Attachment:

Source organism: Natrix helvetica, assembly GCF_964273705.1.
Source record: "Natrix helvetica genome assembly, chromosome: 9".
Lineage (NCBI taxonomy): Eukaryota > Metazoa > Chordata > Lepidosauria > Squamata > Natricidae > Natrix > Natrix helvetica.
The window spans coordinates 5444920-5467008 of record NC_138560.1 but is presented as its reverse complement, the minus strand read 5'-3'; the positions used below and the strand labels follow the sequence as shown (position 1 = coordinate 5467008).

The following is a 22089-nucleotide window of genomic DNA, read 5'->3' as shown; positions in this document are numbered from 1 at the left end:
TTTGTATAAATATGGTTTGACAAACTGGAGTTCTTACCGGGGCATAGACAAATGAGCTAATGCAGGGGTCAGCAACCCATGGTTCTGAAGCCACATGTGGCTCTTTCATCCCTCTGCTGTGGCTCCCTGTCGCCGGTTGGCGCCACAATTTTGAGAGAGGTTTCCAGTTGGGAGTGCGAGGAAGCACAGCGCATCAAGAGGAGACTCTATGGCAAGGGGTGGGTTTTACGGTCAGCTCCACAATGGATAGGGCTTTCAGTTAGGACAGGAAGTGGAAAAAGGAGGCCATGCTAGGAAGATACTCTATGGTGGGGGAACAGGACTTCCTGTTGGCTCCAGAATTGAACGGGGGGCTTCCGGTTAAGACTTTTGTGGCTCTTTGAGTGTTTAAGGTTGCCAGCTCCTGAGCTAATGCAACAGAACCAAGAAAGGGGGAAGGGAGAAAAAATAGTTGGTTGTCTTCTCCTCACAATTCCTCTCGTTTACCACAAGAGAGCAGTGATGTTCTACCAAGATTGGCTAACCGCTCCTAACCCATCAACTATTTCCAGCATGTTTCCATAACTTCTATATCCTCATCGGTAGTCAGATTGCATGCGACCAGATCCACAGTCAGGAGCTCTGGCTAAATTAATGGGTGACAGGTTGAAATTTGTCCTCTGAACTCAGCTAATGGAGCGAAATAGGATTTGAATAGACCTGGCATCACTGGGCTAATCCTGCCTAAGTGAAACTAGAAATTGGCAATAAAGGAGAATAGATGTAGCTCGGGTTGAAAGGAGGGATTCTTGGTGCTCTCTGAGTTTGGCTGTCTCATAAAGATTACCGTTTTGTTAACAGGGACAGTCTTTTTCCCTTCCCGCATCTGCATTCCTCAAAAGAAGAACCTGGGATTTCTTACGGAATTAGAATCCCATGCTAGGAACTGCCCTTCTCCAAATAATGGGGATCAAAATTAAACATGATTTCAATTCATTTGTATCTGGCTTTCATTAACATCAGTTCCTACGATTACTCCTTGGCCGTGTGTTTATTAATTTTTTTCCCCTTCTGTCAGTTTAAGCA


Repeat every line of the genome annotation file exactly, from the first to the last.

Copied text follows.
Source organism: Natrix helvetica, assembly GCF_964273705.1.
Source record: "Natrix helvetica genome assembly, chromosome: 9".
Lineage (NCBI taxonomy): Eukaryota > Metazoa > Chordata > Lepidosauria > Squamata > Natricidae > Natrix > Natrix helvetica.
The window spans coordinates 5444920-5467008 of record NC_138560.1 but is presented as its reverse complement, the minus strand read 5'-3'; the positions used below and the strand labels follow the sequence as shown (position 1 = coordinate 5467008).

The following is a 22089-nucleotide window of genomic DNA, read 5'->3' as shown; positions in this document are numbered from 1 at the left end:
TTTGTATAAATATGGTTTGACAAACTGGAGTTCTTACCGGGGCATAGACAAATGAGCTAATGCAGGGGTCAGCAACCCATGGTTCTGAAGCCACATGTGGCTCTTTCATCCCTCTGCTGTGGCTCCCTGTCGCCGGTTGGCGCCACAATTTTGAGAGAGGTTTCCAGTTGGGAGTGCGAGGAAGCACAGCGCATCAAGAGGAGACTCTATGGCAAGGGGTGGGTTTTACGGTCAGCTCCACAATGGATAGGGCTTTCAGTTAGGACAGGAAGTGGAAAAAGGAGGCCATGCTAGGAAGATACTCTATGGTGGGGGAACAGGACTTCCTGTTGGCTCCAGAATTGAACGGGGGGCTTCCGGTTAAGACTTTTGTGGCTCTTTGAGTGTTTAAGGTTGCCAGCTCCTGAGCTAATGCAACAGAACCAAGAAAGGGGGAAGGGAGAAAAAATAGTTGGTTGTCTTCTCCTCACAATTCCTCTCGTTTACCACAAGAGAGCAGTGATGTTCTACCAAGATTGGCTAACCGCTCCTAACCCATCAACTATTTCCAGCATGTTTCCATAACTTCTATATCCTCATCGGTAGTCAGATTGCATGCGACCAGATCCACAGTCAGGAGCTCTGGCTAAATTAATGGGTGACAGGTTGAAATTTGTCCTCTGAACTCAGCTAATGGAGCGAAATAGGATTTGAATAGACCTGGCATCACTGGGCTAATCCTGCCTAAGTGAAACTAGAAATTGGCAATAAAGGAGAATAGATGTAGCTCGGGTTGAAAGGAGGGATTCTTGGTGCTCTCTGAGTTTGGCTGTCTCATAAAGATTACCGTTTTGTTAACAGGGACAGTCTTTTTCCCTTCCCGCATCTGCATTCCTCAAAAGAAGAACCTGGGATTTCTTACGGAATTAGAATCCCATGCTAGGAACTGCCCTTCTCCAAATAATGGGGATCAAAATTAAACATGATTTCAATTCATTTGTATCTGGCTTTCATTAACATCAGTTCCTACGATTACTCCTTGGCCGTGTGTTTATTAATTTTTTTCCCCTTCTGTCAGTTTAAGCA